•Hotel Loan Defaults in U.S. Jump to $17 Billion as Recession Curbs Travel

Discussion in 'Economics' started by ByLoSellHi, Jul 1, 2009.

  1. There is about to be a bloodletting in the hotel industry, the likes of which they've never seen.

    The number of new hotels, built on 125% LTV ratios with loans from idiotic banks, from about 2003 to 2007, is astounding, and at a time when those building paid inflated prices for the land and the labor.

    Now that business has dropped 60% (the officially listed revenue numbers showing 30% declines are old), and and the value of the hotel itself has fallen around 50%....well, good luck to this industry.


    Hotel Loan Defaults Double in U.S. as Recession Curbs Travel
    Share | Email | Print | A A A

    By Dan Levy and Nadja Brandt

    July 1 (Bloomberg) -- As many as one in five U.S. hotel loans may default through 2010 as the recession means companies are spending less on travel and perks, according to University of California economist Kenneth Rosen.

    The value of hotel properties in default or foreclosure almost doubled to $17.3 billion in the second quarter through June 24 from $9 billion at the end of the first quarter, data compiled by Real Capital Analytics Inc. show. The New York-based research firm, which began tracking distressed commercial property in November, expects hotel defaults to increase by as much as $2 billion next quarter, said analyst Jessica Ruderman.

    “Hotels without question will have the highest foreclosure rate of any commercial real estate sector,” said Rosen, who runs a real estate hedge fund with $310 million in assets and is chairman of the University of California’s Fisher Center for Real Estate and Urban Economics in Berkeley.

    Hotel owners are defaulting as room rates and property values tumble and the securitized mortgage market that fueled an 88 percent gain in U.S. commercial prices from 2001 to late 2008 is dormant. Luxury hotel revenue fell 28 percent in April from a year earlier and has dropped for 12 straight months, according to Smith Travel Research Inc. in Hendersonville, Tennessee. The 29 percent decline in March was the biggest since October 2001.

    A third of the $8.6 billion in securities backed by hotel loans due in 2010 are at risk of defaulting, data compiled by credit-rating firm Realpoint LLC in Horsham, Pennsylvania, show.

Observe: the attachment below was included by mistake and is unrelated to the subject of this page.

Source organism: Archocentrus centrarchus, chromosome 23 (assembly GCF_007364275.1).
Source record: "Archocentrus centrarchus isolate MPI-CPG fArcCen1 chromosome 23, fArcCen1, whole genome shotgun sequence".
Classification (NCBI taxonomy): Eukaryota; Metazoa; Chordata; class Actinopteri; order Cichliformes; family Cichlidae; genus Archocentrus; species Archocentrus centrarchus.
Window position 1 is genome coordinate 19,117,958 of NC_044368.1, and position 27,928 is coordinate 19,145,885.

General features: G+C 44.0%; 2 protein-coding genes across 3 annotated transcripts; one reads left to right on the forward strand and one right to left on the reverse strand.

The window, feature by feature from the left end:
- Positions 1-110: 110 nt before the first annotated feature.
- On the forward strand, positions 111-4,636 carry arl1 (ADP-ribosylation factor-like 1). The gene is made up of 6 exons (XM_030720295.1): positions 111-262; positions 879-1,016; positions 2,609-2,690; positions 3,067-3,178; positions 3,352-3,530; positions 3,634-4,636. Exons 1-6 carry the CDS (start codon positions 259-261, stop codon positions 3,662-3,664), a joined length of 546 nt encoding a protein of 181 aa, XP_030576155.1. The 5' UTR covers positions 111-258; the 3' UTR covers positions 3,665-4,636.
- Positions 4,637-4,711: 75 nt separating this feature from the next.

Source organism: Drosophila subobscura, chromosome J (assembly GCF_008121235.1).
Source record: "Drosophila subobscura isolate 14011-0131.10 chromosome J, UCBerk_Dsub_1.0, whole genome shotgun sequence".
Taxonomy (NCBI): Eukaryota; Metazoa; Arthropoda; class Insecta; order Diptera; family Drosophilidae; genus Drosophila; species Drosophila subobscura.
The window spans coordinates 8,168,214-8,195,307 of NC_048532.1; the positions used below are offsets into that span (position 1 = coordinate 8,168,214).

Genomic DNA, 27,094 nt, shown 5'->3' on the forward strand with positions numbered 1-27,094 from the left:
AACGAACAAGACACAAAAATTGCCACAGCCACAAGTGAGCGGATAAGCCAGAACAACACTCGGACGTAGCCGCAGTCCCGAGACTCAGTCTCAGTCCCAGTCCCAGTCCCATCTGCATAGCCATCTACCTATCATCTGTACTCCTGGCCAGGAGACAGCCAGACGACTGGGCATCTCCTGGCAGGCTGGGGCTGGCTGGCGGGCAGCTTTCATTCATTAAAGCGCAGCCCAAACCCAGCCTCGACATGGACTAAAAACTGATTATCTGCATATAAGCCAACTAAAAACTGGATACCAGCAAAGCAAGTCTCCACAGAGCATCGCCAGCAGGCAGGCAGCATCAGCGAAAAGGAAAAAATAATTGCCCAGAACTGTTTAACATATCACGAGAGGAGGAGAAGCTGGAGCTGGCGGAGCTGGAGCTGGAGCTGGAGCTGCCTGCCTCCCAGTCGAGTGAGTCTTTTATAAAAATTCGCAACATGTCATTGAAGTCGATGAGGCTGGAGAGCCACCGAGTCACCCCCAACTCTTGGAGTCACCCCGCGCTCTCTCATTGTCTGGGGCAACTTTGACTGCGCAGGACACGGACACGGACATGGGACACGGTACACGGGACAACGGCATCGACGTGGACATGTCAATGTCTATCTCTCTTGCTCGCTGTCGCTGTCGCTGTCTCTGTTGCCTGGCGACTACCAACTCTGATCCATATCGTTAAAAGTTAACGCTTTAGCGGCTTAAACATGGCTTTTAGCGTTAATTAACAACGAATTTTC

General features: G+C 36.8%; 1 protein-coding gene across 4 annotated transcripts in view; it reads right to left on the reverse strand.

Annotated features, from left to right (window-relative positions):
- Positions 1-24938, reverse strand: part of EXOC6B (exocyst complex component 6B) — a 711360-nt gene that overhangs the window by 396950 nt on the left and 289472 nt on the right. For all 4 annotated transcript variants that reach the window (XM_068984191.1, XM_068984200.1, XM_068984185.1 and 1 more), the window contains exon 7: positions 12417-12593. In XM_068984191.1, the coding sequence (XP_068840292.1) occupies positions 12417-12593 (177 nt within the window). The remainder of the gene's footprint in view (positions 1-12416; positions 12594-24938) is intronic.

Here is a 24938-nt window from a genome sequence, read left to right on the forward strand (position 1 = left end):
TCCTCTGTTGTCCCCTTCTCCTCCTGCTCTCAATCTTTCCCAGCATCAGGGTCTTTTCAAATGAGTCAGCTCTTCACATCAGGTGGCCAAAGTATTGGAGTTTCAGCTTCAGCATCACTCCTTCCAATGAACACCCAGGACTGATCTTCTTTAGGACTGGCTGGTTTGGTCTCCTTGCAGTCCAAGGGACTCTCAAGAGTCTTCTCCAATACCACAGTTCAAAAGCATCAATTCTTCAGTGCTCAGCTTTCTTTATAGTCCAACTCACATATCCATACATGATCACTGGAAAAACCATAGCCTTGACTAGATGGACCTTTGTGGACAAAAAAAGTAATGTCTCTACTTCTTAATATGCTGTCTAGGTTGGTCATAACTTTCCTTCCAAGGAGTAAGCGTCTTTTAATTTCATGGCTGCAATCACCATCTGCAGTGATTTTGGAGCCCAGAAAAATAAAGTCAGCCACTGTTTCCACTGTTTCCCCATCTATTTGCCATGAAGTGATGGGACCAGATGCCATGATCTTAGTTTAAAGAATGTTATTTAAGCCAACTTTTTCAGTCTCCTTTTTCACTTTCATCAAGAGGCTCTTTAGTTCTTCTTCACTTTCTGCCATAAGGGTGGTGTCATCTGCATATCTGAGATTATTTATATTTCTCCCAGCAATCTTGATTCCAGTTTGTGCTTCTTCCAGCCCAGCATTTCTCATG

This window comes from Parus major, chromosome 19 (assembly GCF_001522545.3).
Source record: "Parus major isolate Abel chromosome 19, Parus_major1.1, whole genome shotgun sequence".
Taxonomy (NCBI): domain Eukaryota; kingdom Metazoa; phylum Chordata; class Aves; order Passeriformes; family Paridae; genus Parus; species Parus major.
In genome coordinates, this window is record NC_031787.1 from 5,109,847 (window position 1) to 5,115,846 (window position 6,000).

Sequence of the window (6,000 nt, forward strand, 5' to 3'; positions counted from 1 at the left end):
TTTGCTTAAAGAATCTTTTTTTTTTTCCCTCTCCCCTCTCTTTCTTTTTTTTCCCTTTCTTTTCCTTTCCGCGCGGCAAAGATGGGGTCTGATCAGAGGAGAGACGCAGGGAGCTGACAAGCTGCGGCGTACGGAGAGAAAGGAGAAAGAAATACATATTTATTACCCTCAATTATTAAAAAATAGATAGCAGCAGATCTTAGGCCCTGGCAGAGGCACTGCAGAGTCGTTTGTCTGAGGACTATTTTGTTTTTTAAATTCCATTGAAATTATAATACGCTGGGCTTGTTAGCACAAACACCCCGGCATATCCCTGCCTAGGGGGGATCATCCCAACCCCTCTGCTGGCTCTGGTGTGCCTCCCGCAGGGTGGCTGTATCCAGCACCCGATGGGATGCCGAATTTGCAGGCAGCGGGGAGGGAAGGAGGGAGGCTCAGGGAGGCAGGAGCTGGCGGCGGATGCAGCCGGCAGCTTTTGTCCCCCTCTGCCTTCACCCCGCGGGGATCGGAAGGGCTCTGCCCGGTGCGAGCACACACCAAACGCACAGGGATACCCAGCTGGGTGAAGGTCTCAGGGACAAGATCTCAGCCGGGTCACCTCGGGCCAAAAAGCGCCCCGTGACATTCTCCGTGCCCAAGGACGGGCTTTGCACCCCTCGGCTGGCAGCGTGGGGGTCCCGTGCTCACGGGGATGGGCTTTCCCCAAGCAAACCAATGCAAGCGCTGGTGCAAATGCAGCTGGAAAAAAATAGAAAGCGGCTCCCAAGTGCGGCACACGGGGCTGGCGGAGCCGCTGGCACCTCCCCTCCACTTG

‘High Risk’

    “Rates, revenue and cash flow levels across the hotel industry are projected to continue to decline,” said Frank Innaurato, managing director of CMBS analytical services at Realpoint. “If those projections stay true, a lot of these hotel loans that are scheduled to mature are at high risk of defaulting.”

    Securitized loans due over the next 12 months total $99.8 billion for all commercial mortgage-backed securities, 20 percent of which are hotel loans, ranking them second after office building loans, according to Realpoint data.

    A total of 753 properties bearing the Bethesda, Maryland- based Marriott International Inc. brand have a combined outstanding securitized loan balance of $10.4 billion. More than 270 hotels with the Blackstone Group LP’s Hilton Hotels Corp. brand have $5.6 billion in debt, Realpoint said.

    “We do not expect any significant impact,” said Ellen Gonda, a spokeswoman for Beverly Hills, California-based Hilton, in a statement. “Like most of our competitors, our owners have utilized the CMBS market in some cases to finance their hotels. These are certainly challenging times in the industry, but we have very few defaults and this is a small component of our 3,300 hotels worldwide.”

    Hyatt to Starwood

    Forty-eight properties bearing the Chicago-based Hyatt Corp. brand have $1.6 billion in outstanding debt; seven carrying the Windsor, U.K.-based Intercontinental Hotels Group Plc name have $328.4 million; and 17 bearing the White Plains, New York-based Starwood Hotels & Resorts Worldwide Inc. name have $114.1 million, according to Realpoint.